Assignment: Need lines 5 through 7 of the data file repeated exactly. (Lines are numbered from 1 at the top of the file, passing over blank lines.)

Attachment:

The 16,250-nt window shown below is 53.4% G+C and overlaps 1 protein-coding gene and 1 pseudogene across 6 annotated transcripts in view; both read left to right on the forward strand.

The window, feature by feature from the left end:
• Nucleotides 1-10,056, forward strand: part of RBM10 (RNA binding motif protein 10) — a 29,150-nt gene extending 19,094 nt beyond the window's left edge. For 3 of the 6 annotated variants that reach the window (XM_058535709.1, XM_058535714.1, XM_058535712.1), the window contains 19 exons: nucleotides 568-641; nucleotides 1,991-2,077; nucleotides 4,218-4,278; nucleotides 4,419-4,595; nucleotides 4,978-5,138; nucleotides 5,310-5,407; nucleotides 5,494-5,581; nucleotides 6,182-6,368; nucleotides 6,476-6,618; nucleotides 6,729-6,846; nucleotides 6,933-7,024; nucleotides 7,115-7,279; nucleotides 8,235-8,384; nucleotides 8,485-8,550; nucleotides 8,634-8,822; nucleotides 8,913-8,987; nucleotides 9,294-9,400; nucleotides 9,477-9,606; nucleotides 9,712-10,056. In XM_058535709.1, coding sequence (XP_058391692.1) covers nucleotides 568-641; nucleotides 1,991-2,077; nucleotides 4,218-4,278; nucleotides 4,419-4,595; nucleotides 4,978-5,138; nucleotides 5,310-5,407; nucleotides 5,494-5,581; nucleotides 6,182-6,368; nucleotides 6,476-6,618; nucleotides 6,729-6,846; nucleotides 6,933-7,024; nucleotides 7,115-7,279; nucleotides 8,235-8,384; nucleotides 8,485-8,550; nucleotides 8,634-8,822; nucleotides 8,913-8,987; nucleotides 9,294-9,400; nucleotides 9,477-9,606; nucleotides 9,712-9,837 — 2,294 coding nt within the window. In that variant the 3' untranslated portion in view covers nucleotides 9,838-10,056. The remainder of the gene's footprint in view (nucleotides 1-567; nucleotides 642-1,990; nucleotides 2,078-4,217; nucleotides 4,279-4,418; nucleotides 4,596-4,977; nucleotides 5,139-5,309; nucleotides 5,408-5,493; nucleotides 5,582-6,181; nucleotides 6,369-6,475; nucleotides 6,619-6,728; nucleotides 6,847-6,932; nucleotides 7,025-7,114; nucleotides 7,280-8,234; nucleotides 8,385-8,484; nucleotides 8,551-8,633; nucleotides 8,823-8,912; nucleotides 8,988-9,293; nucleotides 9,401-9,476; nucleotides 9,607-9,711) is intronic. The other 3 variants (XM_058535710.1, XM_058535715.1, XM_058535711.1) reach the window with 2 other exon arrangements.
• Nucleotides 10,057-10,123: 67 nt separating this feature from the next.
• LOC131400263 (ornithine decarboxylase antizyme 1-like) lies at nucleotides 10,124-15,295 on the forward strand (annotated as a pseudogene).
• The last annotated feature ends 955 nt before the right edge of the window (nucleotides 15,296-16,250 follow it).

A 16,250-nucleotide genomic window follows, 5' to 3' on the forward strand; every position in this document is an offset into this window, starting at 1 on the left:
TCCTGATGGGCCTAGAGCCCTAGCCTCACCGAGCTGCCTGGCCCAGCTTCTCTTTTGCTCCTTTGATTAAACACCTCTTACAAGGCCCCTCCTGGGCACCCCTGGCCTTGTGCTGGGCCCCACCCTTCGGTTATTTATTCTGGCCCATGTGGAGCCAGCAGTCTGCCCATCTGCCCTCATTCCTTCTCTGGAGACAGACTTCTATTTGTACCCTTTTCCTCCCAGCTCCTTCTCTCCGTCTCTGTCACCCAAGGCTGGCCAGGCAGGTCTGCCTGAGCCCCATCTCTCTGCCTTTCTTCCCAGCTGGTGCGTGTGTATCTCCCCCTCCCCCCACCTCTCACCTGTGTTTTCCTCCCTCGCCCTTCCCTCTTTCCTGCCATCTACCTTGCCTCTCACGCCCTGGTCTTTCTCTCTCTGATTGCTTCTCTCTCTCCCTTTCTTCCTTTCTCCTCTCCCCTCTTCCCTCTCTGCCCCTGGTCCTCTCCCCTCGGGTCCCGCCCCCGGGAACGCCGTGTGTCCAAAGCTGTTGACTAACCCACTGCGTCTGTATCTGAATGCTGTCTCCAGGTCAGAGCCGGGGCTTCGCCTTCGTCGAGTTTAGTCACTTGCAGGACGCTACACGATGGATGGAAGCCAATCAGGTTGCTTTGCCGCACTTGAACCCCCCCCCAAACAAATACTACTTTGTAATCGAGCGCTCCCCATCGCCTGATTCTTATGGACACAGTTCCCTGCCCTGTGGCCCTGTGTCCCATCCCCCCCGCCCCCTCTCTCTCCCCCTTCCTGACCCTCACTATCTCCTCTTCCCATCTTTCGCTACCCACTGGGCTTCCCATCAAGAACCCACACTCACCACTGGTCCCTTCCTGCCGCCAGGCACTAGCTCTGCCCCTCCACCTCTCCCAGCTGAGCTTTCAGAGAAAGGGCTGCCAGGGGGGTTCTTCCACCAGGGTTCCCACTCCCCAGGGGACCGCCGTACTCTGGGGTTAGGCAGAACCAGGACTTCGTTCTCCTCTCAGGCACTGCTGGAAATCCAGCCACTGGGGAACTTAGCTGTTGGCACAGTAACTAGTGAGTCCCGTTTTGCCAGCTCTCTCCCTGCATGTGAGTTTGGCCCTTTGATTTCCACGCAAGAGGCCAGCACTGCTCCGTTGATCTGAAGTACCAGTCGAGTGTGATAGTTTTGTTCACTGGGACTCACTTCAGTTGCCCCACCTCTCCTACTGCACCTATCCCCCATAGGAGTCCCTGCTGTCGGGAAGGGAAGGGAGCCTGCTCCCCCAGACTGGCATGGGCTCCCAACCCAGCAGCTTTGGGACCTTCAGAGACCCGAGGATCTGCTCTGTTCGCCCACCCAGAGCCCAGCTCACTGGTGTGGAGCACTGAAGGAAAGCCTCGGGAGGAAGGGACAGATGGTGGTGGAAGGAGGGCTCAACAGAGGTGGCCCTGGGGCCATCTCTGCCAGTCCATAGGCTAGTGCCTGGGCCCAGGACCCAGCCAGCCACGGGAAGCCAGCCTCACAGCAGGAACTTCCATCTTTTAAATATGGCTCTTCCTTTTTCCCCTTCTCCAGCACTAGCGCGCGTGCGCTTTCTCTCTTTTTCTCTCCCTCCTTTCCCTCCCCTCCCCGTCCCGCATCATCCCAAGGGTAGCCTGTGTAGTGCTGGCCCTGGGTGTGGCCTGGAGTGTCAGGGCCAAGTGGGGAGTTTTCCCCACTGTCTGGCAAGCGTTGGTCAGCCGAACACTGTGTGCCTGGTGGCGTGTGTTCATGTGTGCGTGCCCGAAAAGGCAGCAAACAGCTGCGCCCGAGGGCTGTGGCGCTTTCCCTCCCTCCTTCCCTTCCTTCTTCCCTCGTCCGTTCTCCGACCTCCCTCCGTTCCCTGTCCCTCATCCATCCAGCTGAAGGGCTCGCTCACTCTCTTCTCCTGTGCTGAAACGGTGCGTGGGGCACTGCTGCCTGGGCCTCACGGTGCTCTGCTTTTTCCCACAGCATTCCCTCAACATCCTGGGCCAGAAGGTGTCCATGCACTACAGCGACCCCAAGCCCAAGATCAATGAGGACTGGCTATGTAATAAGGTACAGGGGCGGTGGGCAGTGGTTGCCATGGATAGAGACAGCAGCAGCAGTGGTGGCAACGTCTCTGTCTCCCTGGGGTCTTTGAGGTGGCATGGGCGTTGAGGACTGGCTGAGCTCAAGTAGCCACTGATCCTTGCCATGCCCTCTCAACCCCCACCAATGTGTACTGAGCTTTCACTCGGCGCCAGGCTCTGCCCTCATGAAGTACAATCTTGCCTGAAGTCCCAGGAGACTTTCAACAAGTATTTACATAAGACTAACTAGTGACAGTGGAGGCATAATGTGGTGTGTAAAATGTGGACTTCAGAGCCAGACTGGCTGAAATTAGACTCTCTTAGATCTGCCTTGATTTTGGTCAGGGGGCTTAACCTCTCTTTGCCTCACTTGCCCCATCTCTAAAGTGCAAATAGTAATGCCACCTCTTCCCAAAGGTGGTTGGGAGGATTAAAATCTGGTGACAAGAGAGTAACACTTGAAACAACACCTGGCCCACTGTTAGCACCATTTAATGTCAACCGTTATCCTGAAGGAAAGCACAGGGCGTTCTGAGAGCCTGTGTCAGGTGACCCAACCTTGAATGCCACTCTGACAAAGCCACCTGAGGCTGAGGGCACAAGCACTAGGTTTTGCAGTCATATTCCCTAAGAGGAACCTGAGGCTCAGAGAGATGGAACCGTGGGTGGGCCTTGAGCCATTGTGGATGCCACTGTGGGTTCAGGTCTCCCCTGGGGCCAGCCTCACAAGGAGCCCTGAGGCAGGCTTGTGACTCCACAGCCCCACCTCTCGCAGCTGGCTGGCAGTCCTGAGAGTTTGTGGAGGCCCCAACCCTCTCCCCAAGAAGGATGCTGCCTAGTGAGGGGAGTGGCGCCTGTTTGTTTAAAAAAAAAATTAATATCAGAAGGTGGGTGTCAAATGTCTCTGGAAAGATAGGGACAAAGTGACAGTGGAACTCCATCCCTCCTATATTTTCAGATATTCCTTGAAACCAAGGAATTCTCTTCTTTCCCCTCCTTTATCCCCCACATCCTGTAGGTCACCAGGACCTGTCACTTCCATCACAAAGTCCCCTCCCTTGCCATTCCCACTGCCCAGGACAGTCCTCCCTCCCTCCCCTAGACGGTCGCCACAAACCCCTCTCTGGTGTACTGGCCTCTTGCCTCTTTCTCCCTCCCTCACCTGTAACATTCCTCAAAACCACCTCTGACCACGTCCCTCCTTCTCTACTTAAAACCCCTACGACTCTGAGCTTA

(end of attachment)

• LOC131400263 (ornithine decarboxylase antizyme 1-like) lies at nucleotides 10,124-15,295 on the forward strand (annotated as a pseudogene).
• The last annotated feature ends 955 nt before the right edge of the window (nucleotides 15,296-16,250 follow it).

A 16,250-nucleotide genomic window follows, 5' to 3' on the forward strand; every position in this document is an offset into this window, starting at 1 on the left: